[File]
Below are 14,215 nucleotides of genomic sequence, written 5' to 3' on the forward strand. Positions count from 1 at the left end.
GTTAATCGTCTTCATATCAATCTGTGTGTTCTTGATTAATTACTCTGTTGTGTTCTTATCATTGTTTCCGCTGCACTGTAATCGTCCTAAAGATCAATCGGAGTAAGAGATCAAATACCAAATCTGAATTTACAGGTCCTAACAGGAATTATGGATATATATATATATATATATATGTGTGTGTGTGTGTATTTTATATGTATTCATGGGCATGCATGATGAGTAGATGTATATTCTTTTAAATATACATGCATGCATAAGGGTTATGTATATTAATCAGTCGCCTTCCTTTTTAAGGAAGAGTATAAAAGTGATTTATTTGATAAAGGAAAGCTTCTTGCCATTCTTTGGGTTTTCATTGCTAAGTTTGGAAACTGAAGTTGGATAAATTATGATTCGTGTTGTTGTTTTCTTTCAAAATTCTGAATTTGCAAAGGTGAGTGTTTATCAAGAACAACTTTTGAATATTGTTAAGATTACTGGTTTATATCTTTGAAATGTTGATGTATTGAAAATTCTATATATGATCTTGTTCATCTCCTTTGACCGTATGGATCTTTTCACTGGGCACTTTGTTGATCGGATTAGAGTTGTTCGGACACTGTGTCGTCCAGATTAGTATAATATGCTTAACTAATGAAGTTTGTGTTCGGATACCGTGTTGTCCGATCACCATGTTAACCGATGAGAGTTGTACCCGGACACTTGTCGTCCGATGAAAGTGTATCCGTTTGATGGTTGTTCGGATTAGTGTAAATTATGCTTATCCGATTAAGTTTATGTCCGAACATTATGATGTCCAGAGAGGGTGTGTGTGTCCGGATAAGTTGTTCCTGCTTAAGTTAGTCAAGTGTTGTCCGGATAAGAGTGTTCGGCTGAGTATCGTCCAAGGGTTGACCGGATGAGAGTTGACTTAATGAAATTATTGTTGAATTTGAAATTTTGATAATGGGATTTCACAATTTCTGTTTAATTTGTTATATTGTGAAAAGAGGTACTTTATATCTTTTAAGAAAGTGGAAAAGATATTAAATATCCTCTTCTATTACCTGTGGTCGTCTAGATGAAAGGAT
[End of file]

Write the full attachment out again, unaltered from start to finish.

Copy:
Below are 14,215 nucleotides of genomic sequence, written 5' to 3' on the forward strand. Positions count from 1 at the left end.
GTTAATCGTCTTCATATCAATCTGTGTGTTCTTGATTAATTACTCTGTTGTGTTCTTATCATTGTTTCCGCTGCACTGTAATCGTCCTAAAGATCAATCGGAGTAAGAGATCAAATACCAAATCTGAATTTACAGGTCCTAACAGGAATTATGGATATATATATATATATATATATGTGTGTGTGTGTGTATTTTATATGTATTCATGGGCATGCATGATGAGTAGATGTATATTCTTTTAAATATACATGCATGCATAAGGGTTATGTATATTAATCAGTCGCCTTCCTTTTTAAGGAAGAGTATAAAAGTGATTTATTTGATAAAGGAAAGCTTCTTGCCATTCTTTGGGTTTTCATTGCTAAGTTTGGAAACTGAAGTTGGATAAATTATGATTCGTGTTGTTGTTTTCTTTCAAAATTCTGAATTTGCAAAGGTGAGTGTTTATCAAGAACAACTTTTGAATATTGTTAAGATTACTGGTTTATATCTTTGAAATGTTGATGTATTGAAAATTCTATATATGATCTTGTTCATCTCCTTTGACCGTATGGATCTTTTCACTGGGCACTTTGTTGATCGGATTAGAGTTGTTCGGACACTGTGTCGTCCAGATTAGTATAATATGCTTAACTAATGAAGTTTGTGTTCGGATACCGTGTTGTCCGATCACCATGTTAACCGATGAGAGTTGTACCCGGACACTTGTCGTCCGATGAAAGTGTATCCGTTTGATGGTTGTTCGGATTAGTGTAAATTATGCTTATCCGATTAAGTTTATGTCCGAACATTATGATGTCCAGAGAGGGTGTGTGTGTCCGGATAAGTTGTTCCTGCTTAAGTTAGTCAAGTGTTGTCCGGATAAGAGTGTTCGGCTGAGTATCGTCCAAGGGTTGACCGGATGAGAGTTGACTTAATGAAATTATTGTTGAATTTGAAATTTTGATAATGGGATTTCACAATTTCTGTTTAATTTGTTATATTGTGAAAAGAGGTACTTTATATCTTTTAAGAAAGTGGAAAAGATATTAAATATCCTCTTCTATTACCTGTGGTCGTCTAGATGAAAGGAT